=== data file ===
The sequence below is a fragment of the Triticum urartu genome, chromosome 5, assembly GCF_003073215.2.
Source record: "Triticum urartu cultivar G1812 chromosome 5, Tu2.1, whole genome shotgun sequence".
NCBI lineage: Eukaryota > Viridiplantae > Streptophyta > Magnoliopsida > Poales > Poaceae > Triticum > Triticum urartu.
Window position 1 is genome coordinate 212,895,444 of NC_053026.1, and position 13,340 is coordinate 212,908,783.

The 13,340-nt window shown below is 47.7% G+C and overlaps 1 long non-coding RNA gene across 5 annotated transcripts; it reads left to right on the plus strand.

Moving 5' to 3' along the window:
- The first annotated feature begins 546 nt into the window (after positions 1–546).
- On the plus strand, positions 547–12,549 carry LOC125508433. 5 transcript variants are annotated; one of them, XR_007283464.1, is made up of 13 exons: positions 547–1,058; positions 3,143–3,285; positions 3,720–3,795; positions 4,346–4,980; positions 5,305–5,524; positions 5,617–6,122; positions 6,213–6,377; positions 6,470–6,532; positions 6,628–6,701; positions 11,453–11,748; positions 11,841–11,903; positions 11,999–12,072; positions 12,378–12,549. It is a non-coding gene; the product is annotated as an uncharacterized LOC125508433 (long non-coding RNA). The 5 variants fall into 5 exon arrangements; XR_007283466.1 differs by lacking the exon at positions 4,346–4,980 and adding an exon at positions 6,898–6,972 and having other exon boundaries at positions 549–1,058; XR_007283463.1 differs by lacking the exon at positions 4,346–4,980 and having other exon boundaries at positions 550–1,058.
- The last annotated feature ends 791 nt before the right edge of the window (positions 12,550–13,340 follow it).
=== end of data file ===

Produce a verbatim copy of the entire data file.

The sequence below is a fragment of the Triticum urartu genome, chromosome 5, assembly GCF_003073215.2.
Source record: "Triticum urartu cultivar G1812 chromosome 5, Tu2.1, whole genome shotgun sequence".
NCBI lineage: Eukaryota > Viridiplantae > Streptophyta > Magnoliopsida > Poales > Poaceae > Triticum > Triticum urartu.
Window position 1 is genome coordinate 212,895,444 of NC_053026.1, and position 13,340 is coordinate 212,908,783.

The 13,340-nt window shown below is 47.7% G+C and overlaps 1 long non-coding RNA gene across 5 annotated transcripts; it reads left to right on the plus strand.

Moving 5' to 3' along the window:
- The first annotated feature begins 546 nt into the window (after positions 1–546).
- On the plus strand, positions 547–12,549 carry LOC125508433. 5 transcript variants are annotated; one of them, XR_007283464.1, is made up of 13 exons: positions 547–1,058; positions 3,143–3,285; positions 3,720–3,795; positions 4,346–4,980; positions 5,305–5,524; positions 5,617–6,122; positions 6,213–6,377; positions 6,470–6,532; positions 6,628–6,701; positions 11,453–11,748; positions 11,841–11,903; positions 11,999–12,072; positions 12,378–12,549. It is a non-coding gene; the product is annotated as an uncharacterized LOC125508433 (long non-coding RNA). The 5 variants fall into 5 exon arrangements; XR_007283466.1 differs by lacking the exon at positions 4,346–4,980 and adding an exon at positions 6,898–6,972 and having other exon boundaries at positions 549–1,058; XR_007283463.1 differs by lacking the exon at positions 4,346–4,980 and having other exon boundaries at positions 550–1,058.
- The last annotated feature ends 791 nt before the right edge of the window (positions 12,550–13,340 follow it).